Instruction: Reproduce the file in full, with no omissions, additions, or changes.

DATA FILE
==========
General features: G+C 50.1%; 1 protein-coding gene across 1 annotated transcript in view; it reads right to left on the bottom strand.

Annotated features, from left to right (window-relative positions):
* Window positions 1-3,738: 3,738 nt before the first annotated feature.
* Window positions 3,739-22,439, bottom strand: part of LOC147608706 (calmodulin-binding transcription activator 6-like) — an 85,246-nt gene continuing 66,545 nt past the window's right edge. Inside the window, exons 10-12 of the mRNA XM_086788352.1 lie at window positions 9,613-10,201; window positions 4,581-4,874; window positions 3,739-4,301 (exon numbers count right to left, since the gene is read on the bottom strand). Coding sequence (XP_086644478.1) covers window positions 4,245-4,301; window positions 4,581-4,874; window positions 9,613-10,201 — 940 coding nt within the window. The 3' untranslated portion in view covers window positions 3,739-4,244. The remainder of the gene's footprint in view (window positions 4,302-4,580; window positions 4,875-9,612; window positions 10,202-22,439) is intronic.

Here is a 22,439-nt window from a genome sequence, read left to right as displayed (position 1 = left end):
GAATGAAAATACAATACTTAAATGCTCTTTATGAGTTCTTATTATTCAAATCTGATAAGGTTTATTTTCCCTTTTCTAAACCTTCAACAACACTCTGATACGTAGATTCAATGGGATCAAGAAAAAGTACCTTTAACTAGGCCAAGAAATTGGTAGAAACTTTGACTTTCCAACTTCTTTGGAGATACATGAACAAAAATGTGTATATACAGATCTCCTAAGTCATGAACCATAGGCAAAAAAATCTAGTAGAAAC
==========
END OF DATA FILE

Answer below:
General features: G+C 50.1%; 1 protein-coding gene across 1 annotated transcript in view; it reads right to left on the bottom strand.

Annotated features, from left to right (window-relative positions):
* Window positions 1-3,738: 3,738 nt before the first annotated feature.
* Window positions 3,739-22,439, bottom strand: part of LOC147608706 (calmodulin-binding transcription activator 6-like) — an 85,246-nt gene continuing 66,545 nt past the window's right edge. Inside the window, exons 10-12 of the mRNA XM_086788352.1 lie at window positions 9,613-10,201; window positions 4,581-4,874; window positions 3,739-4,301 (exon numbers count right to left, since the gene is read on the bottom strand). Coding sequence (XP_086644478.1) covers window positions 4,245-4,301; window positions 4,581-4,874; window positions 9,613-10,201 — 940 coding nt within the window. The 3' untranslated portion in view covers window positions 3,739-4,244. The remainder of the gene's footprint in view (window positions 4,302-4,580; window positions 4,875-9,612; window positions 10,202-22,439) is intronic.

Here is a 22,439-nt window from a genome sequence, read left to right as displayed (position 1 = left end):
GAATGAAAATACAATACTTAAATGCTCTTTATGAGTTCTTATTATTCAAATCTGATAAGGTTTATTTTCCCTTTTCTAAACCTTCAACAACACTCTGATACGTAGATTCAATGGGATCAAGAAAAAGTACCTTTAACTAGGCCAAGAAATTGGTAGAAACTTTGACTTTCCAACTTCTTTGGAGATACATGAACAAAAATGTGTATATACAGATCTCCTAAGTCATGAACCATAGGCAAAAAAATCTAGTAGAAAC